Traffic is light today.
I shamble down Park Avenue from my uptown hideaway, heading for salvation.
Traffic lights sit dark and silent, a few of them on broken poles canted across the avenue. There are dark and dead automobiles littering the streets.
Most of them have had their fuel taken; open fuel doors are everywhere, sucking gut wounds in the chassis, game over, kill screen. As I walk past the hordes of abandoned automobiles, I can see the rust just starting to creep up along their bodies.
It's been an interesting year. The Crash was slow, but it came; the end was fast, and we all thought it would never come. Different people count different days - for me, it was when the electricity went out for that last time, and everybody knew somehow it wasn't coming back. That's when the looting started; that's when everything got out of control.
I was an IT worker. With no power, my skill set was instantly redundant. I didn't keep guns in the house. With no weapons, I was vulnerable. I was a relatively soft and out of shape nerd. With no strength, I was a victim.
I'm a lot thinner than I was. I had some food stashed away in cans and vacuum pouches, and I lived on a high floor, so the number of looters that came around wasn't too high. The only thing I had worth taking was a Honda generator that I'd scrounged before the Crash. It was living on my balcony, and I'd welded its frame to that of the built-in balcony rail, making it exceedingly difficult to steal.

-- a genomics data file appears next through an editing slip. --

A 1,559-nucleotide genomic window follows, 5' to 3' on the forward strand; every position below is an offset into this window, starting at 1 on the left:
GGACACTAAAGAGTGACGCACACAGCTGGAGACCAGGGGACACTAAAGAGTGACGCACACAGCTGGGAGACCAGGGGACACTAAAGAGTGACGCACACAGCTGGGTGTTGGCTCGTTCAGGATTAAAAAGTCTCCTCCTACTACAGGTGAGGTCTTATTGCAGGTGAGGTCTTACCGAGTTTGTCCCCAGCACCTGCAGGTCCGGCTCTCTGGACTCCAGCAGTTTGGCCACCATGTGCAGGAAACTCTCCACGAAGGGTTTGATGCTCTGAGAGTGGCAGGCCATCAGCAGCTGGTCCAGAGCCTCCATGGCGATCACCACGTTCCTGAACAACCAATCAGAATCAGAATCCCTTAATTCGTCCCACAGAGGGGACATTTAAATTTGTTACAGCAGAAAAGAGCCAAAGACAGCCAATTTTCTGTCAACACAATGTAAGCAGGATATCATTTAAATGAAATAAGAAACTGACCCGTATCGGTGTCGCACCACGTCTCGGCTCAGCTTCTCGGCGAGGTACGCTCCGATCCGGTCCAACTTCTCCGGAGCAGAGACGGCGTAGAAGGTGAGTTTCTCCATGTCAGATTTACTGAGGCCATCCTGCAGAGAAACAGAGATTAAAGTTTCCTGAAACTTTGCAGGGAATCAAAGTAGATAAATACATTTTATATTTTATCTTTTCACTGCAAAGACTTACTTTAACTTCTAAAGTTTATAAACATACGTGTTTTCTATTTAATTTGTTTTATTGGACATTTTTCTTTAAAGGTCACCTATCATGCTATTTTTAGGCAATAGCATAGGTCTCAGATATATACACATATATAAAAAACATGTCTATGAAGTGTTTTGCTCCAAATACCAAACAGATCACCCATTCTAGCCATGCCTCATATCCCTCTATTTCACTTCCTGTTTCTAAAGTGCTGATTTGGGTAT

Not that a lot of them didn't try.
I've been beaten dozens of times, now. Before the Crash, I was in one fight my whole life; I lost that one too.
There are people still living in New York City. I see them slinking around. They're harder, or slipperier than I. I've existed here this long, but I'm coming to the end of my rope.
Fifty-seventh street is still mostly clear, but it looks like that's because something like a backhoe or enormous bulldozer went through after the cars stopped moving. Maybe someone important's evacuation convoy went through in the days after the Big Jam, when everyone realized that they weren't going to drive out of town and their cars were just targets for fuel thieves.
I'm guilty. I siphoned dozens of cars to keep my generator running.
The problem, of course, is that eventually they'll get around to me. I wasn't much of a threat to anyone; I obviously hadn't stashed a lot of food, my generator wasn't really portable. No reason not to leave me alone, although a lot of them used me as a kickball, finding out these things only after slogging up the stairs to my barricaded apartment. I'd welded bars over the deck-side windows, but most of them realized they could threaten to send a Molotov cocktail in past what was left of the glass, and I'd open the door.